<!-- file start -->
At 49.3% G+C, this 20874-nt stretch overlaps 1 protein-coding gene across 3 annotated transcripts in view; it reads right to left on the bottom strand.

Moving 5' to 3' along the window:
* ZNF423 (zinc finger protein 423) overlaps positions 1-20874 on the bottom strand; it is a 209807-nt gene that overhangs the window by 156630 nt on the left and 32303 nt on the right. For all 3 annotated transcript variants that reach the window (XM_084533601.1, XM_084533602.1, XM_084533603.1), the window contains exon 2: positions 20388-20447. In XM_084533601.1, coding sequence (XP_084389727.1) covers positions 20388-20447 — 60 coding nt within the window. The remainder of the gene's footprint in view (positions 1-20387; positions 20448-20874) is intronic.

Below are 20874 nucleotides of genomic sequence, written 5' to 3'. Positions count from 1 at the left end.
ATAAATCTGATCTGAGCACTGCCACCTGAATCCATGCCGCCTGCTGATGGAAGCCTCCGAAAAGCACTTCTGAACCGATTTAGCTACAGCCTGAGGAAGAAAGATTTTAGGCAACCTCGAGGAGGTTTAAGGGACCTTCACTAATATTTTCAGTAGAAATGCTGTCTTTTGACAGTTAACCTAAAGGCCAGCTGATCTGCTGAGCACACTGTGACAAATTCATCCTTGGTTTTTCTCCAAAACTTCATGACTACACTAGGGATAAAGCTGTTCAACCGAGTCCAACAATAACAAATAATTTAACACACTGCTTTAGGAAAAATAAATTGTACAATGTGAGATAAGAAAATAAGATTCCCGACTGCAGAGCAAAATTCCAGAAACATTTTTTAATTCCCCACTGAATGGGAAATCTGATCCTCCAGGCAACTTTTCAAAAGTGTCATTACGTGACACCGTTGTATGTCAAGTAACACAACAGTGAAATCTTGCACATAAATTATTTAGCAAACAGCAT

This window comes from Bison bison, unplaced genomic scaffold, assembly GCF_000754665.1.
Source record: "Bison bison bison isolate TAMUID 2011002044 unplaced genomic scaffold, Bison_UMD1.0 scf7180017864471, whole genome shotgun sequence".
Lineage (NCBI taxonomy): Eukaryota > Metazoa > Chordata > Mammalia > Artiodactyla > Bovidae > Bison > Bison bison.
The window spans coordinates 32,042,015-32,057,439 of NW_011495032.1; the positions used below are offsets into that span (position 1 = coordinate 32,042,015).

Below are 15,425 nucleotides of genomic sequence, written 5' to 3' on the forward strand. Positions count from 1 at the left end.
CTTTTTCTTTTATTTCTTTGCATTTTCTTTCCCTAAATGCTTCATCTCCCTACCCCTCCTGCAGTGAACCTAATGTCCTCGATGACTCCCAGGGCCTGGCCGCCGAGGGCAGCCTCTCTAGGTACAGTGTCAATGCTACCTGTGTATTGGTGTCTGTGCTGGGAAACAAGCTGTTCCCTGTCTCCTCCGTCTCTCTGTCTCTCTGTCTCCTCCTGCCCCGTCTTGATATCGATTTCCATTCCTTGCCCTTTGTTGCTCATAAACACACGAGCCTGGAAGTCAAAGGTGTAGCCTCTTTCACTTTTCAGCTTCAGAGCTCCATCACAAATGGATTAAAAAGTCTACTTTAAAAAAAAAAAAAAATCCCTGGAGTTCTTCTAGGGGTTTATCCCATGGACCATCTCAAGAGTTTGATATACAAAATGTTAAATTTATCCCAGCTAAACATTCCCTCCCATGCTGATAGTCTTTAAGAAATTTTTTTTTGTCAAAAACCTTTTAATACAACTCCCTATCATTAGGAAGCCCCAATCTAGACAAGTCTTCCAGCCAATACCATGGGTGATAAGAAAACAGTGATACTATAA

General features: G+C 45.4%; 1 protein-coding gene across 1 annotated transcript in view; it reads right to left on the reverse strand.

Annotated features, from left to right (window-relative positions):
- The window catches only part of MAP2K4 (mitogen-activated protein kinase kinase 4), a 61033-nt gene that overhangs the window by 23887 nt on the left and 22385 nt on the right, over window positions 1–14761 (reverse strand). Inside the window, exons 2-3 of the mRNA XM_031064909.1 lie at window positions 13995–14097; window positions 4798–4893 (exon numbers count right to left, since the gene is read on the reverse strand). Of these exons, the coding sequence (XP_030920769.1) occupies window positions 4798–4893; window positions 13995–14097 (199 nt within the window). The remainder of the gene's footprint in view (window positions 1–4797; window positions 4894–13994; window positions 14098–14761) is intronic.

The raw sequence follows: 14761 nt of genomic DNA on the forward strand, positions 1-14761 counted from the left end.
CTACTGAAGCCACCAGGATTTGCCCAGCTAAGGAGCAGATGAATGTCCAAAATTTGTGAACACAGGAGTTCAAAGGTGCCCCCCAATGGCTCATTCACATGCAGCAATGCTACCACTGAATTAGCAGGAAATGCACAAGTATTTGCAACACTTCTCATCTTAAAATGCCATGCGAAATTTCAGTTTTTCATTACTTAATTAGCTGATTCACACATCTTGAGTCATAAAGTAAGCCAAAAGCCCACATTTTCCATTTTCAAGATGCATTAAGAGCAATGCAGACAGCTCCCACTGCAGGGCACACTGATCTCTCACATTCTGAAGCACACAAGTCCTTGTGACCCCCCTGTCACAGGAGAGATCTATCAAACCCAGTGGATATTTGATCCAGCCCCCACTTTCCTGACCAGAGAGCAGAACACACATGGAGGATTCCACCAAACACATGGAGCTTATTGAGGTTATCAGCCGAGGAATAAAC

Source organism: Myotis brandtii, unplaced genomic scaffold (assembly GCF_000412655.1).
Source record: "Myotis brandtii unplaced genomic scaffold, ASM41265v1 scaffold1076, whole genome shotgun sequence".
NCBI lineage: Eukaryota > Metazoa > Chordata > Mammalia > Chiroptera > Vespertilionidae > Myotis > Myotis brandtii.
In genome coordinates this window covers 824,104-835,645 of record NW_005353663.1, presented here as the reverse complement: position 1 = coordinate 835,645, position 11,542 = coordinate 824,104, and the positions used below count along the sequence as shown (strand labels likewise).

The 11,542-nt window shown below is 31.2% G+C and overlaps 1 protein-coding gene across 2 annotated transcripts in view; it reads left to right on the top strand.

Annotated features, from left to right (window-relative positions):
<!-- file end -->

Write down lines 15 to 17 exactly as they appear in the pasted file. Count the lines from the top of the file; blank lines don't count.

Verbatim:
The raw sequence follows: 14761 nt of genomic DNA on the forward strand, positions 1-14761 counted from the left end.
CTACTGAAGCCACCAGGATTTGCCCAGCTAAGGAGCAGATGAATGTCCAAAATTTGTGAACACAGGAGTTCAAAGGTGCCCCCCAATGGCTCATTCACATGCAGCAATGCTACCACTGAATTAGCAGGAAATGCACAAGTATTTGCAACACTTCTCATCTTAAAATGCCATGCGAAATTTCAGTTTTTCATTACTTAATTAGCTGATTCACACATCTTGAGTCATAAAGTAAGCCAAAAGCCCACATTTTCCATTTTCAAGATGCATTAAGAGCAATGCAGACAGCTCCCACTGCAGGGCACACTGATCTCTCACATTCTGAAGCACACAAGTCCTTGTGACCCCCCTGTCACAGGAGAGATCTATCAAACCCAGTGGATATTTGATCCAGCCCCCACTTTCCTGACCAGAGAGCAGAACACACATGGAGGATTCCACCAAACACATGGAGCTTATTGAGGTTATCAGCCGAGGAATAAAC

Source organism: Myotis brandtii, unplaced genomic scaffold (assembly GCF_000412655.1).